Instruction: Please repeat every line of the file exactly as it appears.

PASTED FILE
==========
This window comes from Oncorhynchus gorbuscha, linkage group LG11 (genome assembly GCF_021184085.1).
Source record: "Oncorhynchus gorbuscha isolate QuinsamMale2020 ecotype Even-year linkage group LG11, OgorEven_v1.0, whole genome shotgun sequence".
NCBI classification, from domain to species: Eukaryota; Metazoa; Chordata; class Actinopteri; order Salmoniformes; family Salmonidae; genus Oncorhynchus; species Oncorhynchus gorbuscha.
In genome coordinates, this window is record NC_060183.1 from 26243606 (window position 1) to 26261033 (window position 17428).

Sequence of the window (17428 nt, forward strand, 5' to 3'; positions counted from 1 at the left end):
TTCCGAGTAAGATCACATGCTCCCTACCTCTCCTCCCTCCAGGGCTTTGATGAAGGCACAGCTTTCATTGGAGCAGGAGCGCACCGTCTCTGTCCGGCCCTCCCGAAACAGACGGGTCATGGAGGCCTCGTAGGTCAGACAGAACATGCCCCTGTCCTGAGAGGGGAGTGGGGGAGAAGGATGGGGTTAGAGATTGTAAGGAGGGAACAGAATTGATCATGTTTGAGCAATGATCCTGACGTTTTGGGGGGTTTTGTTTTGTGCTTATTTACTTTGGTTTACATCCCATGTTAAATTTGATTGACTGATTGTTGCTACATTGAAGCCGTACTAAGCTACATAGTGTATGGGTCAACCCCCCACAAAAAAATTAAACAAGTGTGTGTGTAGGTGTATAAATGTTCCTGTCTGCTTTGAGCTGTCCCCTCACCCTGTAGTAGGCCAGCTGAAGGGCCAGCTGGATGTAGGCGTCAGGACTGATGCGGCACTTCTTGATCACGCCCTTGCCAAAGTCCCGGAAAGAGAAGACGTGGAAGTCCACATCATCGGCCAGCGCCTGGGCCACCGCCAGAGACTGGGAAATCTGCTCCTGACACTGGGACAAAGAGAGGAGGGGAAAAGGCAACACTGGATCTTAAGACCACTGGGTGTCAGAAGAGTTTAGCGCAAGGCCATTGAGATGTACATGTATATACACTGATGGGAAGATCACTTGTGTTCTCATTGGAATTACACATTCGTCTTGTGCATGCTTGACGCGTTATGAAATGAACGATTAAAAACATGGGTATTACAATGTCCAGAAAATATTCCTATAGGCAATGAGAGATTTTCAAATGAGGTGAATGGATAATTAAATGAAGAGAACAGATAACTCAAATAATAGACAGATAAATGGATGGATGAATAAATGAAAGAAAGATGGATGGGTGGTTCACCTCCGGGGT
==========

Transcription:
This window comes from Oncorhynchus gorbuscha, linkage group LG11 (genome assembly GCF_021184085.1).
Source record: "Oncorhynchus gorbuscha isolate QuinsamMale2020 ecotype Even-year linkage group LG11, OgorEven_v1.0, whole genome shotgun sequence".
NCBI classification, from domain to species: Eukaryota; Metazoa; Chordata; class Actinopteri; order Salmoniformes; family Salmonidae; genus Oncorhynchus; species Oncorhynchus gorbuscha.
In genome coordinates, this window is record NC_060183.1 from 26243606 (window position 1) to 26261033 (window position 17428).

Sequence of the window (17428 nt, forward strand, 5' to 3'; positions counted from 1 at the left end):
TTCCGAGTAAGATCACATGCTCCCTACCTCTCCTCCCTCCAGGGCTTTGATGAAGGCACAGCTTTCATTGGAGCAGGAGCGCACCGTCTCTGTCCGGCCCTCCCGAAACAGACGGGTCATGGAGGCCTCGTAGGTCAGACAGAACATGCCCCTGTCCTGAGAGGGGAGTGGGGGAGAAGGATGGGGTTAGAGATTGTAAGGAGGGAACAGAATTGATCATGTTTGAGCAATGATCCTGACGTTTTGGGGGGTTTTGTTTTGTGCTTATTTACTTTGGTTTACATCCCATGTTAAATTTGATTGACTGATTGTTGCTACATTGAAGCCGTACTAAGCTACATAGTGTATGGGTCAACCCCCCACAAAAAAATTAAACAAGTGTGTGTGTAGGTGTATAAATGTTCCTGTCTGCTTTGAGCTGTCCCCTCACCCTGTAGTAGGCCAGCTGAAGGGCCAGCTGGATGTAGGCGTCAGGACTGATGCGGCACTTCTTGATCACGCCCTTGCCAAAGTCCCGGAAAGAGAAGACGTGGAAGTCCACATCATCGGCCAGCGCCTGGGCCACCGCCAGAGACTGGGAAATCTGCTCCTGACACTGGGACAAAGAGAGGAGGGGAAAAGGCAACACTGGATCTTAAGACCACTGGGTGTCAGAAGAGTTTAGCGCAAGGCCATTGAGATGTACATGTATATACACTGATGGGAAGATCACTTGTGTTCTCATTGGAATTACACATTCGTCTTGTGCATGCTTGACGCGTTATGAAATGAACGATTAAAAACATGGGTATTACAATGTCCAGAAAATATTCCTATAGGCAATGAGAGATTTTCAAATGAGGTGAATGGATAATTAAATGAAGAGAACAGATAACTCAAATAATAGACAGATAAATGGATGGATGAATAAATGAAAGAAAGATGGATGGGTGGTTCACCTCCGGGGT